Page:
Please note that these degree requirements are for students entering prior to the Fall 2009 semester. For the current degree requirements, please proceed to the main degree requirements page.
For the B.A. degree, students must earn at least 128 credits, of which at least 64 must be completed at Drew University. In addition, students must complete 64 credits beyond the lower level and at least 32 must be at the upper level. All students must fulfill the requirements of a major and those of the general education program. For graduation, the cumulative grade point average, both overall and in the major, must be at least 2.0.
General Education Requirements
The First-Year Seminar
A grant from the Andrew W. Mellon Foundation helped the College inaugurate its First-Year Seminar, which requires every student to enroll in one of the program’s special seminars during the first year. Limited to 12 to 16 first-year students, the seminar provides the opportunity to work with an experienced scholar-teacher on a topic or problem of mutual interest.
The seminar introduces students to the disciplined thinking a liberal arts education requires, enhances a student’s speaking and writing skills, assures a small-class experience in the first year, and provides excellent academic counseling. The instructor of the student’s First-Year Seminar serves as academic adviser during the first year and until the student declares a major. Sample topics for First-Year Seminars may be found in the course listings.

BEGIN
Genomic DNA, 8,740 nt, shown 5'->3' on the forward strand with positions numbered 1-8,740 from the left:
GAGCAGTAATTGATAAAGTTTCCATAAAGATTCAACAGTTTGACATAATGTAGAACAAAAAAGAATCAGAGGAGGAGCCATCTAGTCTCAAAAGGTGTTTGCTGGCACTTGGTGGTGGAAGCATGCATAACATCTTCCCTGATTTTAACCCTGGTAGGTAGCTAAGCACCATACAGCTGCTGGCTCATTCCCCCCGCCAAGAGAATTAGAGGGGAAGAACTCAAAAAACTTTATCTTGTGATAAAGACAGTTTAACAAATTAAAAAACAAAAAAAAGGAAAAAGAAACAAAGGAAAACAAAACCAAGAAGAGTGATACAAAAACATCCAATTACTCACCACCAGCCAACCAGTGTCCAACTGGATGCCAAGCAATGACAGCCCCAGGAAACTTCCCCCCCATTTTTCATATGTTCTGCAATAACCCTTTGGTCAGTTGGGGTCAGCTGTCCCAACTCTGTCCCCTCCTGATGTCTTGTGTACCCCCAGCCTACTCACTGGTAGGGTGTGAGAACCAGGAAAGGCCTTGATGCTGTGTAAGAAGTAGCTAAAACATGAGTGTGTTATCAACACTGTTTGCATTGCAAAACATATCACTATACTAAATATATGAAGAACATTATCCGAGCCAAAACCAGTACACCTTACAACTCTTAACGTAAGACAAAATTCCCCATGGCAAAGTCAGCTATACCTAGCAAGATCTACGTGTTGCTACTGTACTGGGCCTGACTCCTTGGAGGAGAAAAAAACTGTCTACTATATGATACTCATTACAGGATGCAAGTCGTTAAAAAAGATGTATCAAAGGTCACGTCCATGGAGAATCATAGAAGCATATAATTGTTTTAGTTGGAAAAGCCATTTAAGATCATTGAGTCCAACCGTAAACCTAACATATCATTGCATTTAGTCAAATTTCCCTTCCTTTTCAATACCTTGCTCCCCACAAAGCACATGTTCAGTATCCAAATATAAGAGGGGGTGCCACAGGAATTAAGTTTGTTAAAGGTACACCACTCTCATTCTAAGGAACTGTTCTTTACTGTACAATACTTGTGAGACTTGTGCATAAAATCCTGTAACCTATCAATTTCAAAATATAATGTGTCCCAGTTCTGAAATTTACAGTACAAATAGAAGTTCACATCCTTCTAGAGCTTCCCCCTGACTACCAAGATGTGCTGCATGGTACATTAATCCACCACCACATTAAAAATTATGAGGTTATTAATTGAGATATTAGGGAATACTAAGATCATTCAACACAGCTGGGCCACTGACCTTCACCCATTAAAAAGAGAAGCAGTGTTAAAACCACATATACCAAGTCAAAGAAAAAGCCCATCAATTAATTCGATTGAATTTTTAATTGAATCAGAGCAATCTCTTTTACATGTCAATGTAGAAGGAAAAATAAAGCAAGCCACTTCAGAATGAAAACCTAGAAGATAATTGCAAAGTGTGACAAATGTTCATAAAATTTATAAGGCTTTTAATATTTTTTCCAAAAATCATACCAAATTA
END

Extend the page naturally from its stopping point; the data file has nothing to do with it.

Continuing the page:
Each student must demonstrate competence in academic writing by the end of the sophomore year through satisfactory completion of either ENGL 1/Writing or ENGL 2/Research Writing (see criteria below).
Students can also satisfy the writing requirement by one of the following methods:
- by receiving a score of 4 or 5 on the Advanced Placement (AP) English language examination;
- by substitution of a writing course transferred from another college or university andapproved by the English department.
At the discretion of their advisers, students who scored 620 or above on the old SAT I (taken before March 2005) verbal examination may satisfy the writing requirement by taking ENGL 2/Research Writing.
Students must complete eight credits in one foreign language at the appropriate placement level or demonstrate competence in one foreign language through the intermediate level. Competence may be demonstrated by any one of the following: